Overeating and excessive weight gain therefore could be viewed as a symptom of high fructose/sugar intake. It’s not necessarily the result of eating too many calories, but rather getting calories from the wrong foods, the refined foods that then cause the blood sugar to rise and store the excess sugar as FAT. Also when you consume too many sugars and carbs, you set off a chemical cascade in your body that makes you more hungry and craving for more sugar.
- Fructose is metabolised differently from glucose, with the majority being turned directly into fat because fructose stimulates a powerful “fat switch.”
- This rapidly leads to weight gain and abdominal obesity, weight around the middle, decreased HDL, increased LDL, (bad cholesterol) elevated triglycerides, elevated blood sugar (risk of diabetes) and high blood pressure (heart disease).
- Dietary carbohydrates, especially fructose, are also the primary source of a substance called glycerol-3-phosphate (g-3-p), which causes fat to become fixed in fat tissue – making weight loss more difficult.
- At the same time, high carbohydrate intake raises your insulin levels, which prevents fat from being released and burnt as an energy source.
- Fructose further tricks your body into gaining weight by turning off your body’s appetite-control system. Fructose does not suppress ghrelin (the “hunger hormone”) and doesn’t stimulate leptin (the “satiety hormone”), the net result you feel hungry all the time, even though you’ve just eaten. As a result, you overeat and develop insulin resistance, which is an underlying factor of type 2 diabetes, heart disease, and many other chronic inflammatory diseases.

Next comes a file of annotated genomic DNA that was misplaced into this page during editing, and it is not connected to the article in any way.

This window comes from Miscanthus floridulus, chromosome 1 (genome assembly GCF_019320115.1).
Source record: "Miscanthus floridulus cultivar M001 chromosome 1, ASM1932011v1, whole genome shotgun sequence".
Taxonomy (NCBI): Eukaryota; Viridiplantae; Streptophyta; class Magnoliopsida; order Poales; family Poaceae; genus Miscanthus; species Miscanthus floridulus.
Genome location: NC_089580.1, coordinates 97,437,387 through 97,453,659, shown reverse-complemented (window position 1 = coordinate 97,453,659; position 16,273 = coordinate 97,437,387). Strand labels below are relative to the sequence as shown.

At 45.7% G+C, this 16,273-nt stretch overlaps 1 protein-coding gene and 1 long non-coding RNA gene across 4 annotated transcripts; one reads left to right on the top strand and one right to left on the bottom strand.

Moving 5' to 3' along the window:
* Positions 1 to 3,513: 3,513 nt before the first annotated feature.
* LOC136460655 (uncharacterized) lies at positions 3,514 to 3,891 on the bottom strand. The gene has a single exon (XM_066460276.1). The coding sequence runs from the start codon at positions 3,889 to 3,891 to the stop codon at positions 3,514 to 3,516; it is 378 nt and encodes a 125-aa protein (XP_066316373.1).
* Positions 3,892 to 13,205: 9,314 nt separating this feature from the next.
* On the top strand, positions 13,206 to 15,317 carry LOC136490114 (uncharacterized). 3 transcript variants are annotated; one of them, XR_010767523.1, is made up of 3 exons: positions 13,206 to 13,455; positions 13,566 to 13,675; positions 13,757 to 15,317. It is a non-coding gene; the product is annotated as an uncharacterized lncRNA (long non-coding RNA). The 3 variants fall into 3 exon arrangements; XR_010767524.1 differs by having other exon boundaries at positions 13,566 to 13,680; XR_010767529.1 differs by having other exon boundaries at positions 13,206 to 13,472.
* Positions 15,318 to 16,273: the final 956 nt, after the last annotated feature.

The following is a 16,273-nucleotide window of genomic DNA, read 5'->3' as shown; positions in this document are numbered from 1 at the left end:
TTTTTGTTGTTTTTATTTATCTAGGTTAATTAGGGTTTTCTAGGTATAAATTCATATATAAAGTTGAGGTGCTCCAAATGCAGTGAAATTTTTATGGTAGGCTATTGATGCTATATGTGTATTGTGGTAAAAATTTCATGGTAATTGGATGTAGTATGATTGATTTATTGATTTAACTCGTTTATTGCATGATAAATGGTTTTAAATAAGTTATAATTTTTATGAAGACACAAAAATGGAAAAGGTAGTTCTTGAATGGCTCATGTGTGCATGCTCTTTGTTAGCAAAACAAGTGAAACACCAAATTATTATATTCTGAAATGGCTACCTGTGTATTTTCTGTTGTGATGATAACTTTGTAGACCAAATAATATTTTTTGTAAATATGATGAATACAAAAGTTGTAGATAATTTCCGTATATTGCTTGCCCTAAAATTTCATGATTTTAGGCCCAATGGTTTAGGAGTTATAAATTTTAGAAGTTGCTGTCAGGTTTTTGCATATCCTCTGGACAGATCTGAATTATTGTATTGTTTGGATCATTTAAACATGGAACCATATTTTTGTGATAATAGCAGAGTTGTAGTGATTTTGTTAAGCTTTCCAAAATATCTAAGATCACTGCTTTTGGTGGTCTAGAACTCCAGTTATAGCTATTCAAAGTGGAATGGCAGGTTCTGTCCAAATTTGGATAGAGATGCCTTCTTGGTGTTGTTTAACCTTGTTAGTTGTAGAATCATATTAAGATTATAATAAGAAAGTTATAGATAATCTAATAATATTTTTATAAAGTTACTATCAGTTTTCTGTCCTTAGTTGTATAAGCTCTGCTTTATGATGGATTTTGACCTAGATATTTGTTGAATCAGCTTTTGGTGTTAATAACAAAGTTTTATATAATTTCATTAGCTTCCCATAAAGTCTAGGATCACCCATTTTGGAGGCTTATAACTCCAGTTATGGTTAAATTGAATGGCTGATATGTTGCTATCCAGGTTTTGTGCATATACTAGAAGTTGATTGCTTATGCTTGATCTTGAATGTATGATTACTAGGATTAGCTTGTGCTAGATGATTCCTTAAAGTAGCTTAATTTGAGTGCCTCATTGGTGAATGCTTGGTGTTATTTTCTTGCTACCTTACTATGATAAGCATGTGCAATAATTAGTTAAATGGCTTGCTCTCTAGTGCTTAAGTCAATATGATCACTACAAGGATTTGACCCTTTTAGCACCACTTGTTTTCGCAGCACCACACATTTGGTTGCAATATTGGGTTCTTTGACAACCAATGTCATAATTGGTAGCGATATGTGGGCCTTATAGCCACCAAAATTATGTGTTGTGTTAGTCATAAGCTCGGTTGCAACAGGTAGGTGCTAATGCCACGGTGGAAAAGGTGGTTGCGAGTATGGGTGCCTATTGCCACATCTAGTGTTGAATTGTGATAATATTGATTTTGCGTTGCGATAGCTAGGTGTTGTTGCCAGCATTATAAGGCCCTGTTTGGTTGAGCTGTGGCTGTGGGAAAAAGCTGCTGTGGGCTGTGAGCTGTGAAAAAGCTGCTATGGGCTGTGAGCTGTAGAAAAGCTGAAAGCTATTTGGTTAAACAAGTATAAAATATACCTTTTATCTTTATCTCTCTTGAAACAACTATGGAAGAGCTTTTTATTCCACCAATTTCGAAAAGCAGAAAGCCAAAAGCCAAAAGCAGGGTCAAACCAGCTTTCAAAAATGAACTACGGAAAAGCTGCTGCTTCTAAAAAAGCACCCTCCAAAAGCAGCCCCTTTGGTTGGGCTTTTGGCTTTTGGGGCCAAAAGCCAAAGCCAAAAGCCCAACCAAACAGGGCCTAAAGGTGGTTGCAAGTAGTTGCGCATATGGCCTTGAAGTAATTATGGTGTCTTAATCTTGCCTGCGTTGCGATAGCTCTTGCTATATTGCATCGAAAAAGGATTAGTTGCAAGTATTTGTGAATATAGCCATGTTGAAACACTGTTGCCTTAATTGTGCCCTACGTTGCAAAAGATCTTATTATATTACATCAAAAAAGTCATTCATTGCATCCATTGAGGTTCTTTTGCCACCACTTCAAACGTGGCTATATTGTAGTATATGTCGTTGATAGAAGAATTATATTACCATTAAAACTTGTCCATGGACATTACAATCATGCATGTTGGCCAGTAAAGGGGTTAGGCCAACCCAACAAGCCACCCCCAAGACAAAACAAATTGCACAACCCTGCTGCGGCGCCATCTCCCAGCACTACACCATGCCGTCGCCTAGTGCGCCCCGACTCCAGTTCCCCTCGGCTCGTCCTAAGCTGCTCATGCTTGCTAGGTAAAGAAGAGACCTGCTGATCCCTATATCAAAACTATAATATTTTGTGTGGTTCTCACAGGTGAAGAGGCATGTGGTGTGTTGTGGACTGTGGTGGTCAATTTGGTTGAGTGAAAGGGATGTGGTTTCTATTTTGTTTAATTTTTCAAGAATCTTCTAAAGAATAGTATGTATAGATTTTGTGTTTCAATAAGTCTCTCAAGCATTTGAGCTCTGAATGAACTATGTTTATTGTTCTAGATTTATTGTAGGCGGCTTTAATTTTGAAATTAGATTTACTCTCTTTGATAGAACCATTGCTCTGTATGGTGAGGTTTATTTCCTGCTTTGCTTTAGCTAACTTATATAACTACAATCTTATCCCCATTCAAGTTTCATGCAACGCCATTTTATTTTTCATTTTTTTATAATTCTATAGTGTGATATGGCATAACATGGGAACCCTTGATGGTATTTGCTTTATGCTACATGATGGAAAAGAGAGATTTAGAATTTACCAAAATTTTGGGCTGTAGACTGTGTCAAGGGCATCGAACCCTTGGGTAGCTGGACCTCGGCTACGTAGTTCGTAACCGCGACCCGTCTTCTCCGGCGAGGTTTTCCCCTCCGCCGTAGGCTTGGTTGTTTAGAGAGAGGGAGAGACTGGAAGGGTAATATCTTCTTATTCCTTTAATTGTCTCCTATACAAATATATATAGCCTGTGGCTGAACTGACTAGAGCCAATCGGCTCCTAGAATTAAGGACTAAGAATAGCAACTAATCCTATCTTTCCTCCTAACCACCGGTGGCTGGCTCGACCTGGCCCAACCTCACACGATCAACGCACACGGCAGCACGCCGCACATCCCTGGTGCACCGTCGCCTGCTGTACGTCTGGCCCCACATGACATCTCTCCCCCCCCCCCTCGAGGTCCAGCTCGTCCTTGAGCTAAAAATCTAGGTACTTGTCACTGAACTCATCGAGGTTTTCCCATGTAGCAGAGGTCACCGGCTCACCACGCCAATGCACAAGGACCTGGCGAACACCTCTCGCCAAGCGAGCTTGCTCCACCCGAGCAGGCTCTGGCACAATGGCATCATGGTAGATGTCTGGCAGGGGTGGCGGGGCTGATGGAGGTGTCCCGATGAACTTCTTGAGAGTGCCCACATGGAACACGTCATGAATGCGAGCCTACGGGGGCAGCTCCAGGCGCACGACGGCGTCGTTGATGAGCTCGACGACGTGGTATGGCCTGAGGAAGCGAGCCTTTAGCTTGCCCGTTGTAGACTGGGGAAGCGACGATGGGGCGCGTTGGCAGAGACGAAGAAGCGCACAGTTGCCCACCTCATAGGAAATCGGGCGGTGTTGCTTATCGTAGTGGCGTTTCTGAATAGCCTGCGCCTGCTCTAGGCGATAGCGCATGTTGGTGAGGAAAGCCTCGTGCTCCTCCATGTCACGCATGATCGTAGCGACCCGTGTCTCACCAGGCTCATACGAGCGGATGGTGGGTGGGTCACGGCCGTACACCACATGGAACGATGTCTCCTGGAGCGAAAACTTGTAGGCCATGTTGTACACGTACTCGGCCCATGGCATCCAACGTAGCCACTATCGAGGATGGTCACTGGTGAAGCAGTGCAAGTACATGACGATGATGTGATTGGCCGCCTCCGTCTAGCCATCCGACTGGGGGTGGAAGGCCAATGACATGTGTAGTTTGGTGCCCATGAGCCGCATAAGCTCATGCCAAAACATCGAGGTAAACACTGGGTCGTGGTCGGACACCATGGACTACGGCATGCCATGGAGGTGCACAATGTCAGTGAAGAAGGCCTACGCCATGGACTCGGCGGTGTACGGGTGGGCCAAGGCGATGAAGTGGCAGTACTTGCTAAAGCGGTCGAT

The fact is fructose and dietary carbohydrates (refined grains, which break down into sugar, excessive alcohol intake and stimulants from caffeine) lead to excess body fat, obesity and chronic inflammatory health issues. Exercise cannot compensate for this damage because if you eat excessive fructose and grains – the primary ingredients NOT found in our ancestral diet – it will activate the switch to cause your body to store fat and remain overweight.
We need to bring back the good fats to feel satiated, increase metabolism and to create fat burning, not fat storing. To feel full for longer and therefore eating less! The body needs unadulterated saturated fats with the balance of Omega oils.
What are the bad fats?
Toxic Saturated fats, hydrogenated – trans fats.
These are mainly saturated fats from meat and dairy. However this does not include grass fed meats because nature intended animals to feed on pasture. Grass fed meat is rich in CLA (conjugated linoleic acid) an omega 6 essential fat which is found only in grass fed meat, dairy and eggs. CLA boosts metabolism, therefore aids weight loss, boosts immunity and increases good cholesterol (HDL).
The issues surrounding meat and dairy now are due to the farming methods such as the use of growth hormones, antibiotics and corn fed over pasture fed. Dairy products are pasteurised and homogenised. Ironically the body is able to digest full fat milk much better than the low fat products which are highly processed. So if you’re going to chose dairy, source full fat raw organic milk products with live enzymes present, aiding digestion, over the highly processed low fat products.
Foremost among the most destructive processing methods is hydrogenation (or hardening).